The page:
One doesnt readily think of
bloody revolution anymore when you think of Prague. We choose to recall
it as the city of Mozart, or a force for cultural change and excellence
in 17th and 18th century Europe. Their present President Vaclav Havel,
the playwright is a vivid example of a city that turns their cultural
heroes into Presidents and then, later, statues. But the darker side
of Prague is about to be unmasked. The novel The Trial by
Franz Kafka tells of endless bureaucracy, the fruitlessness of questioning
authority, the utter powerlessness of a citizen against rulers and petty
officials who care nothing for your plight and trial by innuendo is
normal, your very protestations of innocence proves you are guilty.
It is also the city of The Castle, a story of deep machinations
and abuses of power, another novel by Franz Kafka, who used to live
within the very castle walls. His books were a foretaste of what it
would be like to live under communism, something that the Czech people
had to endure for fifty years.
There was a moment of unbearable lightness in the Prague
Spring of 1968. Alexander Dubcek led the rebellion against the Masters
of Control in Moscow, there was moment when the press was free and people
began to discuss everything, questions everything. It was a perfect
Kafkaesque moment. Freedom crushed by the iron fist of the people,
invited in to restore order. Antonin Kapek, wrote a letter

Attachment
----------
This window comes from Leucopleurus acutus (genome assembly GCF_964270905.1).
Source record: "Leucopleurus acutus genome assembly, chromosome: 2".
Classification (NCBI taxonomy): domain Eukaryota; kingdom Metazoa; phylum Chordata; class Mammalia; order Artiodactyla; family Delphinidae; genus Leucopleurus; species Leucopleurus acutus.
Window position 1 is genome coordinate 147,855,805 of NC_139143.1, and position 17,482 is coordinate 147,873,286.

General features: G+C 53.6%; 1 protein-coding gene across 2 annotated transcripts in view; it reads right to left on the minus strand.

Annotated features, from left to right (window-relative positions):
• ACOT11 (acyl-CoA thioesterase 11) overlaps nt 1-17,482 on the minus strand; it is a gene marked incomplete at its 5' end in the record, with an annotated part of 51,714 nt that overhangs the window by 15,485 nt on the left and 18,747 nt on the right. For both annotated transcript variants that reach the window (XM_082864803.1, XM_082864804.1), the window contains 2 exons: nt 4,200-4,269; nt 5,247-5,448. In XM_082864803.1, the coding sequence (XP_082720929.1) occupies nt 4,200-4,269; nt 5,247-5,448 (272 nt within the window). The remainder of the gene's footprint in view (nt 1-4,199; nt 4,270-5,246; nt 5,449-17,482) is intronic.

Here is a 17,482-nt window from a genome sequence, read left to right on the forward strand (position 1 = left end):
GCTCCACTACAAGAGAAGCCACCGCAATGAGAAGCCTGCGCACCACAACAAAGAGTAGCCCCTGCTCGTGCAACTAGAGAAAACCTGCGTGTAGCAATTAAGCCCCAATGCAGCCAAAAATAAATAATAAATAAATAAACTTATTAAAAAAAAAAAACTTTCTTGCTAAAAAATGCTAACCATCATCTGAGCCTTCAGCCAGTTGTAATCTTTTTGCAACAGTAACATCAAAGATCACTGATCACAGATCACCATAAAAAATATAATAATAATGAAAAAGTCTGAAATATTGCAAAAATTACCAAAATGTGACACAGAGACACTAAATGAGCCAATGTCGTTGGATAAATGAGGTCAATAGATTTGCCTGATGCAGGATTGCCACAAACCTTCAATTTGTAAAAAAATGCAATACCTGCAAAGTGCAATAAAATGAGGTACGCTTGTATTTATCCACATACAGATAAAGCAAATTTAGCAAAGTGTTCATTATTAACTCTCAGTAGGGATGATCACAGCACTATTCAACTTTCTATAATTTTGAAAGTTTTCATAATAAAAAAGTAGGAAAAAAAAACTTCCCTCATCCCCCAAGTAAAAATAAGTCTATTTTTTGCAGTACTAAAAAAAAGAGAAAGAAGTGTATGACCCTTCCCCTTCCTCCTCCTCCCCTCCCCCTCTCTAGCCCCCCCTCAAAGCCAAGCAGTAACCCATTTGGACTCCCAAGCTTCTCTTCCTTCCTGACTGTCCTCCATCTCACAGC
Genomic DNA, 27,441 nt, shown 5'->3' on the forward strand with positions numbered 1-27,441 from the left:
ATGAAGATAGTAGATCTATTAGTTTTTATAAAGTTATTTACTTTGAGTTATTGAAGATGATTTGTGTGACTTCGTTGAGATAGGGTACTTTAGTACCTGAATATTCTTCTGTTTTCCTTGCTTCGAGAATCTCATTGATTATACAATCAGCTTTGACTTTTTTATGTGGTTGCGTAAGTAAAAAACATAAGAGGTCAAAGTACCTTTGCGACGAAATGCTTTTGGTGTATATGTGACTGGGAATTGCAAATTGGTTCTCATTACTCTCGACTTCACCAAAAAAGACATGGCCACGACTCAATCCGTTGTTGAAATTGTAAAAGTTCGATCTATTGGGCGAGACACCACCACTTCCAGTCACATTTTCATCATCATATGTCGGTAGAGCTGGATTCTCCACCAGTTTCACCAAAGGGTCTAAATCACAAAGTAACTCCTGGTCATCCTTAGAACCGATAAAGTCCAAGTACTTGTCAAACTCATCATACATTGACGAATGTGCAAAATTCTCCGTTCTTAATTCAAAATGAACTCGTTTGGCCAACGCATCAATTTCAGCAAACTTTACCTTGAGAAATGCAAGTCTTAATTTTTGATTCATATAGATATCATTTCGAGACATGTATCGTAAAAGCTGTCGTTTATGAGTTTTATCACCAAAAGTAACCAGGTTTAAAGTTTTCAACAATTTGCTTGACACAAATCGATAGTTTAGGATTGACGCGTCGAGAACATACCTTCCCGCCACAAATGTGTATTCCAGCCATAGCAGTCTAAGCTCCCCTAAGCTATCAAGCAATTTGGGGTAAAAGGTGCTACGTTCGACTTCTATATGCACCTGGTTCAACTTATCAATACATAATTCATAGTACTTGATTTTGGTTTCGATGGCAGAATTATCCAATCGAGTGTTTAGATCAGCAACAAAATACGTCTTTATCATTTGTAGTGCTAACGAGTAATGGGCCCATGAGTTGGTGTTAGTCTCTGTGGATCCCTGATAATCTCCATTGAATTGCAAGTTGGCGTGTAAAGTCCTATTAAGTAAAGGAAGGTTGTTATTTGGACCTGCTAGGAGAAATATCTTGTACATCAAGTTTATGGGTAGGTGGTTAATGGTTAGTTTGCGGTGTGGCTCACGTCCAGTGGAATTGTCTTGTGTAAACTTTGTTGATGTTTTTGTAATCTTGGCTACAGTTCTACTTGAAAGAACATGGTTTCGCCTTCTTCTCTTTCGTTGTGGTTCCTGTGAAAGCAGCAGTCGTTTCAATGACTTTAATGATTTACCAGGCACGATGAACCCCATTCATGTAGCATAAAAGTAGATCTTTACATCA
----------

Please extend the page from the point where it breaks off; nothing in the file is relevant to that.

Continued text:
to Brezhnev, the Russian President at the end of July 1968 and urged
the Soviet leader to extend fraternal assistance to our Party
and our whole nation in dealing a rebuff to the anti-socialist
and anti-Soviet forces that had taken over the KSC and were posing
a serious danger to the very fate of socialism in Czechoslovakia.
Brezhnev complied. The Prague Spring was painfully crushed by tanks,
the West looking on in despair and frustration.
So it is right and proper that the International Monetary Fund and the
World Bank should meet in such a place in the fall of Year 2000. The
glory of Pragues architectural legacy has survived 50 years of
brutal rule, only because, as with everything else in the Soviet Union,
they ran out of the money and will to destroy it. Travel just five miles
outside the city and you can see what the Czech Republic actually looks
like. Dreary concrete tower bloc suburbs fed by a relatively cheap Metro
system. It must be galling for Czechs to leave the the city for the
suburbs, but perhaps, as the nation recovers its prosperity they
will recover the confidence to demolish this functional, depersonalized
surbanscape for something more lasting and user friendly.
The Czech Republic is recovering. The Czech past is one of excellence
in engineering and design. They were stripped of investment for fifty
years, but now the old preeminence is returning. Already Skoda cars,
once a joke, are recognised to be the best in their class in Europe.
German investment has been key, but there is the will in this country
to revive and exel. Yes they can trade on their history and bring in
tourist dollars, but they can reply on a well educated people who are
desirous of joining with the best of the West.
This also means that it is a magnet for trouble. The Mafia have moved